How many conferences have you been to that were loaded with dynamic speakers expounding on their latest success stories? This is what sells tickets. And so it should — we all love an inspiring story. More than that, we want to learn from other people’s experience. We want to know what works.
The problem arises when all we take away is a simple story of a heroic individual who takes a single action that changes everything for the better, as if all we have to do is copy and paste this isolated “best practice” into our own contexts and we’ll have similar results.
As appealing as this is, we know it’s never really that simple.
It usually takes more than action to generate and support change. It can also require things like intention, clarity of purpose, relationship, and more. In focusing on practices alone, we leave on the table much of the richest learning about what actually works.
In these times, more change is needed than best practices alone can deliver. If humanity is going to make it through the looming crises we face, we don’t just need to do the same old things, only better. It’s also not enough to do new, better things. We need to reconnect with what matters. We need to rediscover our place in the whole of life. We need to redefine success and embrace the fuller context of what can get us there. Ultimately, we need to find the collective will to cultivate life’s ability to thrive — to create the conditions for “thrivability” — in every sphere of society.
A Deeper Level of Listening
When I recently co-chaired a conference around the local economy movement, our response to this broad need was not to eliminate the dynamic speakers and their stories of success but to offer participants guidelines for a deeper level of listening.
Our premise was that to “align business with community” (our shorthand way of describing the power and potential of local economies), the following six elements or patterns are required:
(1) invitation into the (2) informed (3) intention (4) and practice (5) of stewarding life, (6) rooted in place.
These were the things we invited people to listen for.
Why those things?
The outgoing worldview has been dominated by persuasion and even coercion, “driving” and “incentivizing” change. What we now know is that living systems — including teams and organizations — demonstrate the greatest wisdom and generativity when they are self-organizing. With this knowledge, invitation becomes the most appropriate and effective method of engaging people.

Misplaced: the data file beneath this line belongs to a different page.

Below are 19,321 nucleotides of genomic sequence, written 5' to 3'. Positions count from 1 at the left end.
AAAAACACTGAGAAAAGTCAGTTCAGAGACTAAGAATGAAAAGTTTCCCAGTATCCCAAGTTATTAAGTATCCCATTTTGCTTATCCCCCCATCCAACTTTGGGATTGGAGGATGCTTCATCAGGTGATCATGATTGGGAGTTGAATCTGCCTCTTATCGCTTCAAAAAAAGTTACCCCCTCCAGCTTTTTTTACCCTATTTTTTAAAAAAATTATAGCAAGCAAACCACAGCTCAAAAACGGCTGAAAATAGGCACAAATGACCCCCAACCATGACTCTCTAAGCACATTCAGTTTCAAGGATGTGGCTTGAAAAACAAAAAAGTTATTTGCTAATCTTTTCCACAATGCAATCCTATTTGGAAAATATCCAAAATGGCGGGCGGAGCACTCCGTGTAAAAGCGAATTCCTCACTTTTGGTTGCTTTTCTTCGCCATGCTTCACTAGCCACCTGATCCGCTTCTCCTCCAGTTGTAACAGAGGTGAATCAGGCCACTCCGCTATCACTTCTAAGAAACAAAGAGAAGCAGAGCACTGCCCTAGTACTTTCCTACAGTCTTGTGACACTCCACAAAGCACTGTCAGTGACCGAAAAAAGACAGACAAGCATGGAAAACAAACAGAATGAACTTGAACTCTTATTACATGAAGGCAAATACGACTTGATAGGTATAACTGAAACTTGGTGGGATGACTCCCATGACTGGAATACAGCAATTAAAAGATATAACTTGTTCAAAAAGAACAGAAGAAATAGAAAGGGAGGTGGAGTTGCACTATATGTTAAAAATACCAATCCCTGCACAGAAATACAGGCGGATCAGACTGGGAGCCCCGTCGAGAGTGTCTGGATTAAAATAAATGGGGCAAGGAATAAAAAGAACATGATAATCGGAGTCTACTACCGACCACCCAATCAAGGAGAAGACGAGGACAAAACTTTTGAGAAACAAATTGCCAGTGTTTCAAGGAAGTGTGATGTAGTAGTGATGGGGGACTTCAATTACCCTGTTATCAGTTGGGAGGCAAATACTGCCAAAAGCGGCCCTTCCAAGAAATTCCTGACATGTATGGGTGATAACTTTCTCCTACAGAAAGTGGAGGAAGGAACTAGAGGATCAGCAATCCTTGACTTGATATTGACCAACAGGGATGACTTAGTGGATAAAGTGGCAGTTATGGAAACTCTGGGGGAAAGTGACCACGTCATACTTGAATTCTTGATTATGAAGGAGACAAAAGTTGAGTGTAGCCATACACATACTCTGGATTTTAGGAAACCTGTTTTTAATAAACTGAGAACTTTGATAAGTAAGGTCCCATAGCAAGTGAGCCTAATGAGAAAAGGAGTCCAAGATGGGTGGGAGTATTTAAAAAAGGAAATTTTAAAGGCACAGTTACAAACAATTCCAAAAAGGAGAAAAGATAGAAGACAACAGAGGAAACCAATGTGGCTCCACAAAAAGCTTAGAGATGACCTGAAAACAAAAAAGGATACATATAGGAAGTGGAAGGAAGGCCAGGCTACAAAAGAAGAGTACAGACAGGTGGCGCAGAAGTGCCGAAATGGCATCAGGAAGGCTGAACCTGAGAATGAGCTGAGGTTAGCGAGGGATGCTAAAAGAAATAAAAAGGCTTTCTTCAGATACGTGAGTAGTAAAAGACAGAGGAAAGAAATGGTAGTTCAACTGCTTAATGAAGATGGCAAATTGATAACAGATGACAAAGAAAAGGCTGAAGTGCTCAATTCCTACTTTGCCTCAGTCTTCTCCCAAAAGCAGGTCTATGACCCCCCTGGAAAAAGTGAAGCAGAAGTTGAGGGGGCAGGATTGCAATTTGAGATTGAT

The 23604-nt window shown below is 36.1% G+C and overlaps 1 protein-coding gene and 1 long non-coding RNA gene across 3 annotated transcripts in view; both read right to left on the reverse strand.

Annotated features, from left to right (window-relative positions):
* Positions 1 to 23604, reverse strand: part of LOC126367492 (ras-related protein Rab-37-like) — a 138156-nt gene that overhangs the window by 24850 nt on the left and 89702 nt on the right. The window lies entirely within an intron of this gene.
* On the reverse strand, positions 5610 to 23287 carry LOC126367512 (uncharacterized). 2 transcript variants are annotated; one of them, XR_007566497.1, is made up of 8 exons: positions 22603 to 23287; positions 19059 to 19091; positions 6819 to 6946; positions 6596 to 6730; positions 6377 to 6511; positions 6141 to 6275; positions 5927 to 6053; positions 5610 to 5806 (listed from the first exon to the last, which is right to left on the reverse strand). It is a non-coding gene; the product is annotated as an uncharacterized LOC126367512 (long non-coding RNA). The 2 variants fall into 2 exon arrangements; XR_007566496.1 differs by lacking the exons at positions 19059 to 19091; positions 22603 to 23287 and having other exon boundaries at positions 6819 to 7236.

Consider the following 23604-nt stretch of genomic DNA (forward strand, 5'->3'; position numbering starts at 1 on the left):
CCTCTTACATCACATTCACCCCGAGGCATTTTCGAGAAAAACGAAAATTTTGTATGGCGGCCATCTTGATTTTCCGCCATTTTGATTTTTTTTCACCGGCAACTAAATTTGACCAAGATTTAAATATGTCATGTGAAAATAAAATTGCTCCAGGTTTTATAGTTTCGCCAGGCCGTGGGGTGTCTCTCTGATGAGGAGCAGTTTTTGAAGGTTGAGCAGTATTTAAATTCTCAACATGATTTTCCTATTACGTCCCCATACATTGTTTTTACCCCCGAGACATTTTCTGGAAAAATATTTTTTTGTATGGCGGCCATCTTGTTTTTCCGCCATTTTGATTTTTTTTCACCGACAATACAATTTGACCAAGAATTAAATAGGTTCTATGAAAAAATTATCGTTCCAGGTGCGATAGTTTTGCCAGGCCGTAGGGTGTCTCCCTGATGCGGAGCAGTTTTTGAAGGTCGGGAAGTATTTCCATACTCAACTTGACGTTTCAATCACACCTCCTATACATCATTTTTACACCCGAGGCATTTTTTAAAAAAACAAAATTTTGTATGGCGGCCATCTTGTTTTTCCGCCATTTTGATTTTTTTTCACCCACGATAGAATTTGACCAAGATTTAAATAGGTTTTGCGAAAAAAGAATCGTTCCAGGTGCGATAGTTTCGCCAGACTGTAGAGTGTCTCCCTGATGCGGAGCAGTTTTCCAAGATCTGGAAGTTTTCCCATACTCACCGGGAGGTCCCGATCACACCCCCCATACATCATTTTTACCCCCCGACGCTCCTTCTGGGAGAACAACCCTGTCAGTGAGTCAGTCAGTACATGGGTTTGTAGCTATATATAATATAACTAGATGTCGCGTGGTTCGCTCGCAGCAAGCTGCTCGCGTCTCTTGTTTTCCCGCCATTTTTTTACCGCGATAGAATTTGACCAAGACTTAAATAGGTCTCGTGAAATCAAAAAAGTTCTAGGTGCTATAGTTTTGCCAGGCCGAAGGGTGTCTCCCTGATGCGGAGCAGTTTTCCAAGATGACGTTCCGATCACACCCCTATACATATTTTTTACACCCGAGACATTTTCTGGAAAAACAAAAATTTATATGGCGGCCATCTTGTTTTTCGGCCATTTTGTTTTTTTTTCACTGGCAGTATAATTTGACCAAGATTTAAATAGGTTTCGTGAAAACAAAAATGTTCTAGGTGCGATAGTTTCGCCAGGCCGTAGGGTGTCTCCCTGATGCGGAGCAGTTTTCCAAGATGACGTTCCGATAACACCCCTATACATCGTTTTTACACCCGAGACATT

If you’re going to steward life, you need to know what’s involved. What exactly does it take to enable life to thrive? Why does it matter? What’s at stake? It helps to be informed by new, emergent narratives and frameworks.
You also have to commit to acting on that information, holding the explicit intention to enable thriving for ourselves and for the whole community of life. As a society, we’ve generally lost that scope of intention and, as a result, we’re getting something decidedly less than thriving.
Cultivating thrivability is not a discrete item on your to-do list; it’s an ongoing life practice, as well as a collection of best practices. It calls for constant learning and adaptation, embracing the continuous individual and collective practice of assessing our designs and of sensing and serving life’s ongoing transformation, with curiosity, compassion and craft.
Humanity’s best and only hope is to commit to stewarding life, with a sense of reverence and responsibility. Everything comes down to our ability to acknowledge and celebrate the precious gift of aliveness, source of our kinship with all existence.
It is through a sense of place — of being rooted in and nourished by place, of weaving our own story together with the stories of the places we belong to — that we connect with the generative dimension of life most directly.
On that basis, here’s what we invited people to listen for within the line-up of inspiring speaker stories (depicted also in the handout featured below):
Inviting: Where did a compelling invitation serve as a powerful spark for change?
Informed: Where did people find inspiration in new, life-aligned narratives of what’s needed and what’s possible?
Intention: Where did people draw on their courage, commitment, authenticity and intuition?
Practice: Where were specific practices useful? And where were they done from a stance of ongoing learning and craft?
Stewarding life: Where did people act out of reverence and responsibility for life, as well as responsiveness to its needs?
Rooted in place: Where did you hear about place playing an active (and maybe even sacred) role?
On the last afternoon of the conference, people were split into groups, each assigned one of the elements/questions to discuss (for example, “intention”), with the following prompts:
Where did you hear this particular pattern in the stories that were shared?
And what does it suggest about the potential of the local economy movement at this time? About what’s needed and what’s next?
After the small-group discussions, we heard from each group. It was powerful, especially as a way to reveal insights beyond best practices and to open people’s minds to what more may be needed — and possible. It also helped people feel a sense of coherence and community in what otherwise may have been a fragmented experience.
These patterns and questions are likely to be relevant for any context, particularly since every sphere of society needs to align more explicitly with life’s ability to thrive.
If you decide to use this set of questions or something like them at your next conference, please share what you learn. This is important work. As Margaret Mead said,
“For the human species to evolve, the conversation must deepen.”